If you found your car had a flat tire – either before you set off or due to a puncture during the journey – would you know what to do?
Changing a tire is one of those basic mechanical tasks every motorist should know but many of us neglect to learn. After all, it never looks that complicated – surely we’d be able to work it out? In reality, especially if you’re stuck at the roadside in the dark or bad weather, that’s unlikely to be the case.
Getting familiar with the process before you need it is a good idea, so we’ve broken it down into 7 simple steps.
First things first
Make sure you know where your vehicle’s spare tire and jack are located. Usually, you’ll find them in a special compartment beneath the base of the rear storage area. Not all models are the same, though, so make sure you check. Most car jacks have a built-in lug wrench to loosen the nuts that secure the wheel to the vehicle.
If you get a puncture and need to change a tire while traveling, slow down carefully and steer your vehicle as far off the road as you can. Ideally, you should stop somewhere wide enough for you to move around your car without putting yourself at risk of being hit by other motorists.
Make sure your hazard lights are on and, if you have one, place a reflective warning triangle ten meters or so behind your vehicle so other road-users know to be cautious. As well as ensuring your handbrake is firmly applied, if you can find a large rock or stick nearby, wedge it behind the tire opposite the flat one to prevent any rolling.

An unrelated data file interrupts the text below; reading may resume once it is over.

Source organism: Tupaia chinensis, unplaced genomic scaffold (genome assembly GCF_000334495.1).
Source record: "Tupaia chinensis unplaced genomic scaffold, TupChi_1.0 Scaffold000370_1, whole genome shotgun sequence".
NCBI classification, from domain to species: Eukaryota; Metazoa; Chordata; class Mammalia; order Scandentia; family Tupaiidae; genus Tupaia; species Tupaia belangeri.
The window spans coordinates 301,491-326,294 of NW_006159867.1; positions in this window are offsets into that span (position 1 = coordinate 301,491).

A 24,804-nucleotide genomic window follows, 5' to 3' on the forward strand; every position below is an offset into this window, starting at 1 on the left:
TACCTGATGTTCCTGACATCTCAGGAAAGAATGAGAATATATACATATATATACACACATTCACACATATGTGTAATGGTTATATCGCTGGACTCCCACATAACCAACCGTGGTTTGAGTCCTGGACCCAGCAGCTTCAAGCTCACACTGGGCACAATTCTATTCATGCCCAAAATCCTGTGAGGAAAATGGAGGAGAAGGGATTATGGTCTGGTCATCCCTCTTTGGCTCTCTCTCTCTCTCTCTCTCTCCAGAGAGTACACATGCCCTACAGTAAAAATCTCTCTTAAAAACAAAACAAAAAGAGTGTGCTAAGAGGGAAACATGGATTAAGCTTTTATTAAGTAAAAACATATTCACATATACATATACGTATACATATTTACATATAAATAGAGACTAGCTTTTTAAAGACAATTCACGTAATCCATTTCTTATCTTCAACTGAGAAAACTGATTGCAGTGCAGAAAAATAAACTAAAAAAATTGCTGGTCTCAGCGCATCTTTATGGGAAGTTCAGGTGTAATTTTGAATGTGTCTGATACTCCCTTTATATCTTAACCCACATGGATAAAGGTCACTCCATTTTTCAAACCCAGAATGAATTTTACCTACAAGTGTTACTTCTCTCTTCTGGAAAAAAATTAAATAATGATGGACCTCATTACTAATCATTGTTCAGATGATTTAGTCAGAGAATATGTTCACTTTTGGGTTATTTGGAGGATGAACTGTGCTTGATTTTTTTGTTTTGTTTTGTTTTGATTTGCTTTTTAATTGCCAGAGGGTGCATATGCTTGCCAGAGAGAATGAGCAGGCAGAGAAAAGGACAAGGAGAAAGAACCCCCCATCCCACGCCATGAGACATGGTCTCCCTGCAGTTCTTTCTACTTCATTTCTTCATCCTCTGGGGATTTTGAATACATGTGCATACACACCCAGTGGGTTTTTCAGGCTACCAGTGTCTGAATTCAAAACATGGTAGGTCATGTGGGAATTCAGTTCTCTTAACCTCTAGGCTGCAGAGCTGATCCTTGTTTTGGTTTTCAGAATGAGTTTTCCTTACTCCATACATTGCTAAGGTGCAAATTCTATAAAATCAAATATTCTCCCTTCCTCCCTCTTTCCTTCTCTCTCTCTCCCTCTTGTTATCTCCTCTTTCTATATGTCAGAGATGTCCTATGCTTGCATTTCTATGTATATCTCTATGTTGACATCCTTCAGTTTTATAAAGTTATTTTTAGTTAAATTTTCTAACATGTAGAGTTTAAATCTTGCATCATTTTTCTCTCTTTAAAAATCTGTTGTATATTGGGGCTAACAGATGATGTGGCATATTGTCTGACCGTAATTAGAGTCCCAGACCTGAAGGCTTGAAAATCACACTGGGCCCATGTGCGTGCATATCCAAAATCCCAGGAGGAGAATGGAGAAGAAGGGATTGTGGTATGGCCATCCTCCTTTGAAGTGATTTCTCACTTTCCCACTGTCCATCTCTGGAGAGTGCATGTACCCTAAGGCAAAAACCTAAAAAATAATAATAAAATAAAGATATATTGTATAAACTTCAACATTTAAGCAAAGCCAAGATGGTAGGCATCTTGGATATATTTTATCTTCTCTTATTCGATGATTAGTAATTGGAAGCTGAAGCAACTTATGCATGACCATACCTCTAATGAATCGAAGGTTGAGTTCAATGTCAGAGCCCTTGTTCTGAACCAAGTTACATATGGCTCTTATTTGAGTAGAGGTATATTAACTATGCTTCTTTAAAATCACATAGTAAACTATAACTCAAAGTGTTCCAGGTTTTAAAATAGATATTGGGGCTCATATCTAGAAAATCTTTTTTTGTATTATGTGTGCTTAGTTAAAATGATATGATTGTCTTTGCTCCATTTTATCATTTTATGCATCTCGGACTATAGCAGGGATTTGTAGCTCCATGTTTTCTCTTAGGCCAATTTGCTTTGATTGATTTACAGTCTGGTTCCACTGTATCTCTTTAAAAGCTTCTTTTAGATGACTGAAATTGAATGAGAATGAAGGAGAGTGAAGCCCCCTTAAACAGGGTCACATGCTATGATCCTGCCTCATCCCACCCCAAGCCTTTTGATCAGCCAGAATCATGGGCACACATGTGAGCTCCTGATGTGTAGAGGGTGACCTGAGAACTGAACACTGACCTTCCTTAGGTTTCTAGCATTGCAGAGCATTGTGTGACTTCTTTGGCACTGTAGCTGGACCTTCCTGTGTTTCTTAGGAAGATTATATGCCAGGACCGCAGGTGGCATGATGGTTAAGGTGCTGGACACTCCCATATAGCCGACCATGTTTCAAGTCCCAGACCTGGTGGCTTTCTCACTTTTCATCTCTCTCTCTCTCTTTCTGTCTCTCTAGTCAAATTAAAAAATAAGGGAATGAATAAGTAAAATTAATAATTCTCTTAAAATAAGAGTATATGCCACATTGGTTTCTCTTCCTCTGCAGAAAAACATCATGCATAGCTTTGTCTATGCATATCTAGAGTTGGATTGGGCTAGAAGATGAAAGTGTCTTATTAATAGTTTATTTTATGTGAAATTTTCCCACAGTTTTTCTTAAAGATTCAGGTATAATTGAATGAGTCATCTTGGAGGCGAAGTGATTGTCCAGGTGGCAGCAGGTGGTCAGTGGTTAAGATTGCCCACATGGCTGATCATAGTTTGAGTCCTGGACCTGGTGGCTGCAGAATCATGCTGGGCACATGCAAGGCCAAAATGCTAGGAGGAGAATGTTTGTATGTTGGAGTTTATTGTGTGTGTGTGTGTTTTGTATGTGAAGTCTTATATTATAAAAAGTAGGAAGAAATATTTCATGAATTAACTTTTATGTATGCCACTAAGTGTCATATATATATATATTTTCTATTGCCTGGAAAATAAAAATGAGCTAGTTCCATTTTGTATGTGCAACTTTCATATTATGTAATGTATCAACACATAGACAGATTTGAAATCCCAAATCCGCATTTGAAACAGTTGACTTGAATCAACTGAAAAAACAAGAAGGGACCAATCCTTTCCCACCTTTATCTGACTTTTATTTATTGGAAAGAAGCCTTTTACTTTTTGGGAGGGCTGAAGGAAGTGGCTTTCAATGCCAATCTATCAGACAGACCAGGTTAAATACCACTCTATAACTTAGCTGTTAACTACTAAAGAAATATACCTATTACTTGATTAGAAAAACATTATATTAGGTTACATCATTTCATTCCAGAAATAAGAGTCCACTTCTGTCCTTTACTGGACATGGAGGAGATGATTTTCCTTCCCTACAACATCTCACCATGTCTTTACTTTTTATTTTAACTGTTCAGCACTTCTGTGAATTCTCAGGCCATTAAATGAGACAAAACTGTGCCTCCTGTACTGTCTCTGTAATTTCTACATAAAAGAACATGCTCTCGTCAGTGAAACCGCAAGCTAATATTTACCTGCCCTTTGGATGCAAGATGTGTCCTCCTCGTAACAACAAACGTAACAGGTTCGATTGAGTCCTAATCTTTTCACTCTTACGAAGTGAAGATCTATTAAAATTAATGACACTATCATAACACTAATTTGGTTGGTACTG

Carefully remove your spare tire from its compartment and put it on the ground near the one you need to change. Take out the jack and, if your car has removable hub caps, use the lug wrench to loosen the one on the damaged tire. Remove the cap and place it to one side.
Apply some pressure
Before jacking up the car, use the lug wrench to loosen each wheel nut a little by turning them anti-clockwise. Don’t remove them at this stage. If you’re struggling to loosen the nuts, use your foot or knee for extra leverage. Water and dirt can also cause them to stick, so it’s a good idea to carry a can of multi-use WD40 or similar in your car as this will often help.
Jack it up
To lift the wheel off the ground, the jack should be braced on a strong part of your vehicle’s frame. Your user manual will specify where this is for each wheel and give guidance on using the jack, so refer to it for detailed information. Use your hand to turn the jack clockwise until it meets the relevant point on the car, then use the handle until the damaged wheel is several inches clear of the ground.
Change the wheel
Use the lug wrench again, this time to completely remove the nuts you loosened earlier. Make sure you keep them somewhere safe so you don’t lose them. Remove the damaged wheel and place it out of the way before replacing it with the spare, carefully lining up the holes and bolts. Replace the lug nuts and turn them clockwise, then use the lug wrench again to ensure they are tightly in place.
Back down to earth
Lastly, lower your vehicle by turning the jack handle anti-clockwise. Once the spare wheel is on the ground, remove the jack and give the wheel nuts a final check with the lug wrench to make sure they are secure. Stow the damaged wheel, jack and lug wrench in your vehicle.
Knowing how to change a car tire is a useful skill and you’ll save both time and money by doing it yourself rather than calling a breakdown service. It’s important to note most modern spare tires are only meant as a temporary fix and not for long journeys. You should visit a garage as soon as you can to get your damaged tire repaired or replaced.
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